FORT HILLS ENERGY LP v JOTUN A/S, 2019 ABQB 237
11.25: Real and substantial connection
During the development and operation of an open pit sands mine located in Alberta, the Plaintiff/Respondent, Fort Hills Energy LP (“Fort Hills”), made a decision to coat the structural steel used with a fire protection coating which had started to crack and fall off the structural steel. It was repaired at significant cost and Fort Hills commenced the underlying Action to recover damages.
Two of the Defendants, Jotun A/S (“Jotun Norway”), a Norwegian corporation, and Chokwang Jotun Ltd. (“Jotun Korea”), a Korean corporation, (collectively, the “Applicants”) applied for an Order striking the Action on the basis that the Court does not have jurisdiction simpliciter over them. The Applicants argued, in the alternative, that if the Court did have jurisdiction simpliciter regarding the dispute that the Action should be stayed on the basis that Korea is the forum conveniens. Finally, the Applicants sought an Order setting aside the Order for service ex juris obtained ex parte against them on the basis of lack of full disclosure.
Master Prowse reviewed the relevant jurisprudence and noted that Fort Hills had the burden of identifying a presumptive connecting factor that links the subject matter of the litigation to Alberta and, where established, the Applicants had the burden of rebutting the presumption of jurisdiction. Therefore, it was only necessary for Fort Hills to establish one tort within Alberta for each of the two Applicants. Master Prowse found that Fort Hills was successful in establishing that the Courts of Alberta had jurisdiction.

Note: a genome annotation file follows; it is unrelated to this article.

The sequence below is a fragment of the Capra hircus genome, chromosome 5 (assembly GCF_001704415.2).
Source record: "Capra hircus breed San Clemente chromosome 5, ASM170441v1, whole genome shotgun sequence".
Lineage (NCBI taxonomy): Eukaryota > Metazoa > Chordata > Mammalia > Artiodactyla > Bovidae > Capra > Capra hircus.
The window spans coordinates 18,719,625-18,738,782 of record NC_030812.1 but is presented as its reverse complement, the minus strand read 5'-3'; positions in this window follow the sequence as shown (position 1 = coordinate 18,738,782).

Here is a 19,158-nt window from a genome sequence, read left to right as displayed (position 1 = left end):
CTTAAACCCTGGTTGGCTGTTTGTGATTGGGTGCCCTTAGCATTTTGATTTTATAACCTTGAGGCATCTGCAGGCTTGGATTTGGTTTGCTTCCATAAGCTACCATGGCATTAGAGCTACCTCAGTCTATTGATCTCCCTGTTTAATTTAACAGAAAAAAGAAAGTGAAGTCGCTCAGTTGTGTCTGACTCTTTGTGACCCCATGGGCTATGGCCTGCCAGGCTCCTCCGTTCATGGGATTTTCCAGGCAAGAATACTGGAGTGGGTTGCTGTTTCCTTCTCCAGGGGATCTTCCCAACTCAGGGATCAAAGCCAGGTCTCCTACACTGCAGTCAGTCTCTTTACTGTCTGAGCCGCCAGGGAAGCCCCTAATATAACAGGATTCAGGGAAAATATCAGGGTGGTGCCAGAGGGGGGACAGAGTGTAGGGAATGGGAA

In dealing with the factors with the issue of forum non coveniens Master Prowse noted that the factor which strongly favoured Korea was the compellability of witnesses and records while the factor which strongly favoured Alberta was juridical advantage. As such, Master Prowse found that the Applicants had not established that Korea was a clearly more appropriate forum, which is the test to be applied.
Finally, in dealing with the service ex juris Order obtained ex parte as against the Applicants, Master Prowse found that the Order was obtained by Fort Hills in accordance with Rule 11.25. Master Prowse concluded that the Affidavit used to apply for service ex juris on behalf of Fort Hills met the requisite standard of establishing a ‘good arguable case’ that there was a real and substantial connection between Alberta, the Applicants, and the nature of the tort alleged. Accordingly, Master Prowse declined to set aside the Order for service ex juris.View CanLII Details